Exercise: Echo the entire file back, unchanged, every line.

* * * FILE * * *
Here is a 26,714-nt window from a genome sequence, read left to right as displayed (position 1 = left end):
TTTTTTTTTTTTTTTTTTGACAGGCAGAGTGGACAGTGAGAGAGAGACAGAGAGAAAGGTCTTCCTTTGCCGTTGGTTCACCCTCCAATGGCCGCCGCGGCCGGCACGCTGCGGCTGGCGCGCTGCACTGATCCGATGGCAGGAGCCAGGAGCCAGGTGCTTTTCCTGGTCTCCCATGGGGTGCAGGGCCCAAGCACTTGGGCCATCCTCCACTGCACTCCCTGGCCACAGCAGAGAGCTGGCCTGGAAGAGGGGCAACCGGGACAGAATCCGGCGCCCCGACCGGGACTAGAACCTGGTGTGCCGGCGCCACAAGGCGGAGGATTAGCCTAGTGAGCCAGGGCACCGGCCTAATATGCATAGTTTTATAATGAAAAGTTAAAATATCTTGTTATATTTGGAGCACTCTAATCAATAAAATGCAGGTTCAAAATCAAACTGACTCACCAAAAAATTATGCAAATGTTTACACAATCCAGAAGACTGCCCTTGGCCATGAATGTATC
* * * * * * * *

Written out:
Here is a 26,714-nt window from a genome sequence, read left to right as displayed (position 1 = left end):
TTTTTTTTTTTTTTTTTTGACAGGCAGAGTGGACAGTGAGAGAGAGACAGAGAGAAAGGTCTTCCTTTGCCGTTGGTTCACCCTCCAATGGCCGCCGCGGCCGGCACGCTGCGGCTGGCGCGCTGCACTGATCCGATGGCAGGAGCCAGGAGCCAGGTGCTTTTCCTGGTCTCCCATGGGGTGCAGGGCCCAAGCACTTGGGCCATCCTCCACTGCACTCCCTGGCCACAGCAGAGAGCTGGCCTGGAAGAGGGGCAACCGGGACAGAATCCGGCGCCCCGACCGGGACTAGAACCTGGTGTGCCGGCGCCACAAGGCGGAGGATTAGCCTAGTGAGCCAGGGCACCGGCCTAATATGCATAGTTTTATAATGAAAAGTTAAAATATCTTGTTATATTTGGAGCACTCTAATCAATAAAATGCAGGTTCAAAATCAAACTGACTCACCAAAAAATTATGCAAATGTTTACACAATCCAGAAGACTGCCCTTGGCCATGAATGTATC